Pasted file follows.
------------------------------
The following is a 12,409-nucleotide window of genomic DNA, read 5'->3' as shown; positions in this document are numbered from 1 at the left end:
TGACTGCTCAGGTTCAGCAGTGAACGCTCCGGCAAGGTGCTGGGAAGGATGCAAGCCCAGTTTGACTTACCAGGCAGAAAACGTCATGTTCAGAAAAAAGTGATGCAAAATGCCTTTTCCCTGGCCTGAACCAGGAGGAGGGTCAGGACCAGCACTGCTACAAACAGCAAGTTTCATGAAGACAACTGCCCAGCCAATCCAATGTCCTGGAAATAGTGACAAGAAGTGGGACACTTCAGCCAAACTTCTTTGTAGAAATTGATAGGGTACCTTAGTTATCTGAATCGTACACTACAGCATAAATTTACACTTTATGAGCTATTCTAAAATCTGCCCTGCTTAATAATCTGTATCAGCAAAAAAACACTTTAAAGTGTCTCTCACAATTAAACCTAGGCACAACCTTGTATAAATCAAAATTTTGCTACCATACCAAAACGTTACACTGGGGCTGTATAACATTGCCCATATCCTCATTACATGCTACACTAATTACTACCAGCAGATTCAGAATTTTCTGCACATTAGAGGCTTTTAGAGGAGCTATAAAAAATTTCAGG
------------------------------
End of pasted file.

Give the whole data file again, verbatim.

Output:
The following is a 12,409-nucleotide window of genomic DNA, read 5'->3' as shown; positions in this document are numbered from 1 at the left end:
TGACTGCTCAGGTTCAGCAGTGAACGCTCCGGCAAGGTGCTGGGAAGGATGCAAGCCCAGTTTGACTTACCAGGCAGAAAACGTCATGTTCAGAAAAAAGTGATGCAAAATGCCTTTTCCCTGGCCTGAACCAGGAGGAGGGTCAGGACCAGCACTGCTACAAACAGCAAGTTTCATGAAGACAACTGCCCAGCCAATCCAATGTCCTGGAAATAGTGACAAGAAGTGGGACACTTCAGCCAAACTTCTTTGTAGAAATTGATAGGGTACCTTAGTTATCTGAATCGTACACTACAGCATAAATTTACACTTTATGAGCTATTCTAAAATCTGCCCTGCTTAATAATCTGTATCAGCAAAAAAACACTTTAAAGTGTCTCTCACAATTAAACCTAGGCACAACCTTGTATAAATCAAAATTTTGCTACCATACCAAAACGTTACACTGGGGCTGTATAACATTGCCCATATCCTCATTACATGCTACACTAATTACTACCAGCAGATTCAGAATTTTCTGCACATTAGAGGCTTTTAGAGGAGCTATAAAAAATTTCAGG